The central parity rate of the Chinese currency renminbi (the yuan) hit a six-month high against the U.S. dollar in January.
The yuan strengthened to 6.7025 against the dollar Thursday, the highest level since last July, before weakening 56 basis points to 6.7081 on Friday, according to the China Foreign Exchange Trade System.
This January saw a 2.4-percent rise of the exchange rate, the strongest month in a year.
Analysts attributed the strengthening yuan mainly to a weaker U.S. dollar in the month and market optimism for improvement in the external environment.
Wang Qing, chief analyst with Golden Credit Rating International, said the exchange rate would maintain overall stability and show two-way fluctuation within a wide range.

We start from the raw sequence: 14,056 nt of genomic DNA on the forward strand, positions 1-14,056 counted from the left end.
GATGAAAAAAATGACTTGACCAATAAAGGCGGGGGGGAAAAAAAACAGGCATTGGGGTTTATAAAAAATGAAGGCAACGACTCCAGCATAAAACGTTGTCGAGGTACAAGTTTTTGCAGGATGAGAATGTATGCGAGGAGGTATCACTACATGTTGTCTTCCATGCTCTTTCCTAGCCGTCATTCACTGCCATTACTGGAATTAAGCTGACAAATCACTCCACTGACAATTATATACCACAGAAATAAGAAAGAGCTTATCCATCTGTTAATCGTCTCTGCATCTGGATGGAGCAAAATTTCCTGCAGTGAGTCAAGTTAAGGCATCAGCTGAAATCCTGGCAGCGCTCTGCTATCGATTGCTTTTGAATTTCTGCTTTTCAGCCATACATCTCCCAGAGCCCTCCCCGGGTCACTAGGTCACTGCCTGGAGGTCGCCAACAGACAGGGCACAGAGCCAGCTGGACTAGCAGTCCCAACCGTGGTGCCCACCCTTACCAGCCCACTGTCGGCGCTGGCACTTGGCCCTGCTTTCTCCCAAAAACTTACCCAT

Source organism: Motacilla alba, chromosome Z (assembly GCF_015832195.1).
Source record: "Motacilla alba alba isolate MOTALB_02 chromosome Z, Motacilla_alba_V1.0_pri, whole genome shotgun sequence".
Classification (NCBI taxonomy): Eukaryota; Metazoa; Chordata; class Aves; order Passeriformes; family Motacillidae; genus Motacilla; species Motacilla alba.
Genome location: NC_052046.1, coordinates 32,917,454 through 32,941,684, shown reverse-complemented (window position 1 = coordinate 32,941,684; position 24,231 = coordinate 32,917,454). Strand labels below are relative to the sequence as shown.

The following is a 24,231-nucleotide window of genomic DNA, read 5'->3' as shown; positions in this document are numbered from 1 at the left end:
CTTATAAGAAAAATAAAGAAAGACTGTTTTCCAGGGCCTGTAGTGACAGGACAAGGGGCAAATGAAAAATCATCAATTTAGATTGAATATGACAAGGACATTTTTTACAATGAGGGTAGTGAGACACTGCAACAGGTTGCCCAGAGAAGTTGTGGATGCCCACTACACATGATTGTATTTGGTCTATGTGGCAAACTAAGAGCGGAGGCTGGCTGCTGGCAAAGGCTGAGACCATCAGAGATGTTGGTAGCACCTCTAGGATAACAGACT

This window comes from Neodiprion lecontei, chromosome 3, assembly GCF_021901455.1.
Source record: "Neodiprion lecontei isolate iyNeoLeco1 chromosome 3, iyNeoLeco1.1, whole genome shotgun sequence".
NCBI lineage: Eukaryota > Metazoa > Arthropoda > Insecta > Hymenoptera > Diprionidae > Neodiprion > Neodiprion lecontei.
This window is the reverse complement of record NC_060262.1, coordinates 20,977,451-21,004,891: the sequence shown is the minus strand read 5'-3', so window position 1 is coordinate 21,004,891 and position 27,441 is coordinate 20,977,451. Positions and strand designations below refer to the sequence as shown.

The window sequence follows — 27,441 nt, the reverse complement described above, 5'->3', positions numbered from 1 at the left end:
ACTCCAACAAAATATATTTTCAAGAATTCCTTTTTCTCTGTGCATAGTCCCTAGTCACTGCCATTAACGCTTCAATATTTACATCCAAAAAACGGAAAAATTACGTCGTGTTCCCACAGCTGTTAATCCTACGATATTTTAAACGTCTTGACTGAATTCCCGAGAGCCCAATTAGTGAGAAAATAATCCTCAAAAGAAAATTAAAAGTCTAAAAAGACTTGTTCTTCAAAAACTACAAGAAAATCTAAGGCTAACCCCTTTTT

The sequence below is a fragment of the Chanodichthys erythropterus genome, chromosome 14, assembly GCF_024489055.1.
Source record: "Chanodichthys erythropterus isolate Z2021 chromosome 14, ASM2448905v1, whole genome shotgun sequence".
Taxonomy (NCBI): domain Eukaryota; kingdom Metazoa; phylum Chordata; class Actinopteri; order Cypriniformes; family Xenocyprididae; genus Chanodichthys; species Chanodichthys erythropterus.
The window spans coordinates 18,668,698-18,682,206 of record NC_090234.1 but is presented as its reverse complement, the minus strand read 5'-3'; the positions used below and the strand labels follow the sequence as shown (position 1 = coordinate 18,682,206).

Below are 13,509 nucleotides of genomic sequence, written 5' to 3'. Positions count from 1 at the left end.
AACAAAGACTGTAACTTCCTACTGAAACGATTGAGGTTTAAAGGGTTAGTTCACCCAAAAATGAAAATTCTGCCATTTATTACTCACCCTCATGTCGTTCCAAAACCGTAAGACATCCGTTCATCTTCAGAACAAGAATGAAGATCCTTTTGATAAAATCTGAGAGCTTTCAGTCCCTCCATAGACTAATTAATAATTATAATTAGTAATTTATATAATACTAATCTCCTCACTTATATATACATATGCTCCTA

The exchange rate will likely fluctuate between 6.5 and 6.9 this year, said Pan Yuzhang, a researcher with Xiangcai Securities.
Market expectations for future growth of China's economy will be supportive in keeping the currency relatively stable, analysts said.
In China's spot foreign exchange market, the yuan is allowed to rise or fall by 2 percent from the central parity rate each trading day.
The central parity rate of the yuan against the dollar is based on a weighted average of prices offered by market makers before the opening of the interbank market each business day.